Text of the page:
Learning arm/hand coordination with an altered visual input.

Iftime Nielsen SD, Dosen S, Popović MB, Popović DB - Comput Intell Neurosci (2010)

Velocity profiles of one representative subject for the four experimental conditions (N, F, L, and T) on Day 1 (left plots) and Day 5 (right plots). The four rows correspond to the four sequences of the movement. PV (m/s), AD (s), and DD (s) values are included for each sequence and each condition.
© Copyright Policy - open-access
Related In: Results  -  Collection

Show All Figures
getmorefigures.php?uid=PMC2913529&req=5

fig6: Velocity profiles of one representative subject for the four experimental conditions (N, F, L, and T) on Day 1 (left plots) and Day 5 (right plots). The four rows correspond to the four sequences of the movement. PV (m/s), AD (s), and DD (s) values are included for each sequence and each condition.
Mentions: Figure 6 depicts the velocity profiles for one representative subject on Day 1 and on Day 5 under the four experimental conditions. Note that the velocities on Day 1 had unusual shapes (e.g., wavy and/or multimodal profiles). On Day 5, the velocities had near symmetrical bell-shaped profiles typical of normal reaching movements. Table 2 summarizes the movement parameters for the whole group under the four experimental conditions for Days 1 and 5. PV was higher for Day 5 than for Day 1 for all conditions and all movement sequences.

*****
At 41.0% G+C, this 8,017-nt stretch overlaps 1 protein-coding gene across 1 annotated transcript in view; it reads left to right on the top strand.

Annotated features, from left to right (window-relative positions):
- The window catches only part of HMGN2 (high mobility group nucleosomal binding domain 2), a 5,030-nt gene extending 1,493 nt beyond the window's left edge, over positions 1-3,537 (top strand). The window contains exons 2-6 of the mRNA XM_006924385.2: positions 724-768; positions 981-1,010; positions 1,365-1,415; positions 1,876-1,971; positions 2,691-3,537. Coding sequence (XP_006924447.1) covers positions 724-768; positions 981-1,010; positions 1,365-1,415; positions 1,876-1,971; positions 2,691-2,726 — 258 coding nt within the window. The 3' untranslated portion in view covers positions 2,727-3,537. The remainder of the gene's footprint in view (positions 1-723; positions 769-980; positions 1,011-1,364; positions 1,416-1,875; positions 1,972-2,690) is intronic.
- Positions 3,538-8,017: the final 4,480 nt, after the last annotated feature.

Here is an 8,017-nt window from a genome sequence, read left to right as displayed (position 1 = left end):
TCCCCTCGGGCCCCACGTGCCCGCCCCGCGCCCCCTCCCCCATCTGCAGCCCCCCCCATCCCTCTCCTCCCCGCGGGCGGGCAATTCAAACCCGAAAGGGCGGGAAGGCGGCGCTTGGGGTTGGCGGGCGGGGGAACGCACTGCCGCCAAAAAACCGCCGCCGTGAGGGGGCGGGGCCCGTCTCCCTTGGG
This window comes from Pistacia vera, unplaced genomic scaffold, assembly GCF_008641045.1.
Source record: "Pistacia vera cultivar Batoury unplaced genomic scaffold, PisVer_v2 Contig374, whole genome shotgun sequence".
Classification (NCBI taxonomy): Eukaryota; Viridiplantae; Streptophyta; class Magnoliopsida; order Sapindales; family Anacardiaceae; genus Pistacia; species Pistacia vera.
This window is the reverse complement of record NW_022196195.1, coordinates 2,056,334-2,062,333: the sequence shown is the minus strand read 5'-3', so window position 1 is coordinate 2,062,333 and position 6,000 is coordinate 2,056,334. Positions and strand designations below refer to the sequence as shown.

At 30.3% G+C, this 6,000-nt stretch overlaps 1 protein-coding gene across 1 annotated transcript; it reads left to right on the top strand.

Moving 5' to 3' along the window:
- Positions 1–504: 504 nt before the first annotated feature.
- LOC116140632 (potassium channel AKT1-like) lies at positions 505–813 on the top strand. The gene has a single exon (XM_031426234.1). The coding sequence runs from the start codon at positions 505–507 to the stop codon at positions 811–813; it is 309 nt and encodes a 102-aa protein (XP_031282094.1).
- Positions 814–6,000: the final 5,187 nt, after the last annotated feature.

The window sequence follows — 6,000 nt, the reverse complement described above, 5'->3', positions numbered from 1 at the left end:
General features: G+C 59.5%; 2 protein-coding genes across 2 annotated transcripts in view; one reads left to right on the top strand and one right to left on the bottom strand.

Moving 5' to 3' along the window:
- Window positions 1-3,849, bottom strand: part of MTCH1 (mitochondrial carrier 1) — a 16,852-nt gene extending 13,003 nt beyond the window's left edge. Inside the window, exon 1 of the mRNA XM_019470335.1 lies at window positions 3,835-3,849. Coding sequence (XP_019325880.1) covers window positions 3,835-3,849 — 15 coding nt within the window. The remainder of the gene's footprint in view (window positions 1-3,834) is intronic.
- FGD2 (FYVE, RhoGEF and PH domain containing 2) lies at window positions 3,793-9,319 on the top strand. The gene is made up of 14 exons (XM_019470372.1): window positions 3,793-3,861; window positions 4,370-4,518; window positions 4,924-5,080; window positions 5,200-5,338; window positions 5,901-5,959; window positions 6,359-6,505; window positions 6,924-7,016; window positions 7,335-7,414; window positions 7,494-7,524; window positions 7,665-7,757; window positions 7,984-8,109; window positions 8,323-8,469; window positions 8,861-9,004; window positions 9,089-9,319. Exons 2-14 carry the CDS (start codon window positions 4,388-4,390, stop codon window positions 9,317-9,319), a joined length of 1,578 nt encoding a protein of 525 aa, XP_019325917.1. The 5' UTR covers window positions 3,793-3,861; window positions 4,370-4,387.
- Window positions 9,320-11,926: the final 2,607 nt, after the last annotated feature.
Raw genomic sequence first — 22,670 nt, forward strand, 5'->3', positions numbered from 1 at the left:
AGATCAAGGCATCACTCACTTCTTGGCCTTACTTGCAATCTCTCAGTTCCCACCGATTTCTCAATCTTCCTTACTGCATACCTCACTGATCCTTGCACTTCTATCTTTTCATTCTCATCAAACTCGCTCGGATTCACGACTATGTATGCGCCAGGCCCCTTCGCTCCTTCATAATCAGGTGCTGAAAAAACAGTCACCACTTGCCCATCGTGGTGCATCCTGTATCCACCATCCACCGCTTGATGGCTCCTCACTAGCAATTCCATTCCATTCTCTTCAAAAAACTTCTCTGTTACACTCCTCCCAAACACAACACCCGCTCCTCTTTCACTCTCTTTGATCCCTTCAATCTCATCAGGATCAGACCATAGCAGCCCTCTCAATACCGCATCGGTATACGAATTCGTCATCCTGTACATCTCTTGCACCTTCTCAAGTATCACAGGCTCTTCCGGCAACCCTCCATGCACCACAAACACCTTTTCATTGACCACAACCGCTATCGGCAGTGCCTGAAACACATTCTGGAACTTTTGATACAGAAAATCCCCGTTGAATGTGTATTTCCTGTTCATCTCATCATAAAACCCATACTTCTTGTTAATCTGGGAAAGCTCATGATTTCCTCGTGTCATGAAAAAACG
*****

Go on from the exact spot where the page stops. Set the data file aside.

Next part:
Bottom Line: We found substantial trajectory errors and an increased execution time at the baseline of the study.We also found that trajectory errors decreased in all conditions after three days of practice with the altered vision in the F condition only for 20 minutes per day, suggesting that recalibration of the visual systems occurred relatively quickly.The results also suggest that recalibration is more difficult to achieve for altered vision in the F and L conditions compared to the T condition.

View Article: PubMed Central - PubMed

Affiliation: Department of Health Science and Technology, Center for Sensory-Motor Interaction, Aalborg University, DK-9220 Aalborg, Denmark.

ABSTRACT
The focus of this study was to test a novel tool for the analysis of motor coordination with an altered visual input. The altered visual input was created using special glasses that presented the view as recorded by a video camera placed at various positions around the subject. The camera was positioned at a frontal (F), lateral (L), or top (T) position with respect to the subject. We studied the differences between the arm-end (wrist) trajectories while grasping an object between altered vision (F, L, and T conditions) and normal vision (N) in ten subjects. The outcome measures from the analysis were the trajectory errors, the movement parameters, and the time of execution. We found substantial trajectory errors and an increased execution time at the baseline of the study. We also found that trajectory errors decreased in all conditions after three days of practice with the altered vision in the F condition only for 20 minutes per day, suggesting that recalibration of the visual systems occurred relatively quickly. These results indicate that this recalibration occurs via movement training in an altered condition. The results also suggest that recalibration is more difficult to achieve for altered vision in the F and L conditions compared to the T condition. This study has direct implications on the design of new rehabilitation systems.

Show MeSH